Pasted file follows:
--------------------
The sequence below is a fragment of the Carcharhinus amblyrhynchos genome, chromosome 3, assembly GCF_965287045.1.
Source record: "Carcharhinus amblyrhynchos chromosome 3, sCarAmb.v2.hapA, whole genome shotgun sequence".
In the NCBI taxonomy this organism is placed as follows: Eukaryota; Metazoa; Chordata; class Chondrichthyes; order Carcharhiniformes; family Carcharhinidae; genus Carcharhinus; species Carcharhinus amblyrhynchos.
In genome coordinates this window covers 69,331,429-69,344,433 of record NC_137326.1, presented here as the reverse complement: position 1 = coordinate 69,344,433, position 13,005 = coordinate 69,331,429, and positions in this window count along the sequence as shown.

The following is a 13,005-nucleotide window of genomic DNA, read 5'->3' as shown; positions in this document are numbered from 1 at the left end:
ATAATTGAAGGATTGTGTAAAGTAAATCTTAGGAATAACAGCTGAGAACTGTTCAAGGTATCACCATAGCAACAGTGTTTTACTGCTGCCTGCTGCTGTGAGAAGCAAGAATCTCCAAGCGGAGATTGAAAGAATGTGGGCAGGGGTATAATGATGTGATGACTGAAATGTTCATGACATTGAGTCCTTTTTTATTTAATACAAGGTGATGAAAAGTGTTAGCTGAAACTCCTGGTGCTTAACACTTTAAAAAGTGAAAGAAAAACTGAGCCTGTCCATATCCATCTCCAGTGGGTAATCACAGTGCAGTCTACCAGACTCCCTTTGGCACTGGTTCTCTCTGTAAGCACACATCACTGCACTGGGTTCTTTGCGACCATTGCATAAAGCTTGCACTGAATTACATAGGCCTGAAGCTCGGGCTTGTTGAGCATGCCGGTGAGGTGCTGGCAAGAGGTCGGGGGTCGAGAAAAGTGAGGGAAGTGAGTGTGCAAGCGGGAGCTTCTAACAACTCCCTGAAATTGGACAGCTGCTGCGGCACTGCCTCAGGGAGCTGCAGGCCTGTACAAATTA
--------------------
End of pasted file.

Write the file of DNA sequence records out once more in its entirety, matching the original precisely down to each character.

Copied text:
The sequence below is a fragment of the Carcharhinus amblyrhynchos genome, chromosome 3, assembly GCF_965287045.1.
Source record: "Carcharhinus amblyrhynchos chromosome 3, sCarAmb.v2.hapA, whole genome shotgun sequence".
In the NCBI taxonomy this organism is placed as follows: Eukaryota; Metazoa; Chordata; class Chondrichthyes; order Carcharhiniformes; family Carcharhinidae; genus Carcharhinus; species Carcharhinus amblyrhynchos.
In genome coordinates this window covers 69,331,429-69,344,433 of record NC_137326.1, presented here as the reverse complement: position 1 = coordinate 69,344,433, position 13,005 = coordinate 69,331,429, and positions in this window count along the sequence as shown.

The following is a 13,005-nucleotide window of genomic DNA, read 5'->3' as shown; positions in this document are numbered from 1 at the left end:
ATAATTGAAGGATTGTGTAAAGTAAATCTTAGGAATAACAGCTGAGAACTGTTCAAGGTATCACCATAGCAACAGTGTTTTACTGCTGCCTGCTGCTGTGAGAAGCAAGAATCTCCAAGCGGAGATTGAAAGAATGTGGGCAGGGGTATAATGATGTGATGACTGAAATGTTCATGACATTGAGTCCTTTTTTATTTAATACAAGGTGATGAAAAGTGTTAGCTGAAACTCCTGGTGCTTAACACTTTAAAAAGTGAAAGAAAAACTGAGCCTGTCCATATCCATCTCCAGTGGGTAATCACAGTGCAGTCTACCAGACTCCCTTTGGCACTGGTTCTCTCTGTAAGCACACATCACTGCACTGGGTTCTTTGCGACCATTGCATAAAGCTTGCACTGAATTACATAGGCCTGAAGCTCGGGCTTGTTGAGCATGCCGGTGAGGTGCTGGCAAGAGGTCGGGGGTCGAGAAAAGTGAGGGAAGTGAGTGTGCAAGCGGGAGCTTCTAACAACTCCCTGAAATTGGACAGCTGCTGCGGCACTGCCTCAGGGAGCTGCAGGCCTGTACAAATTA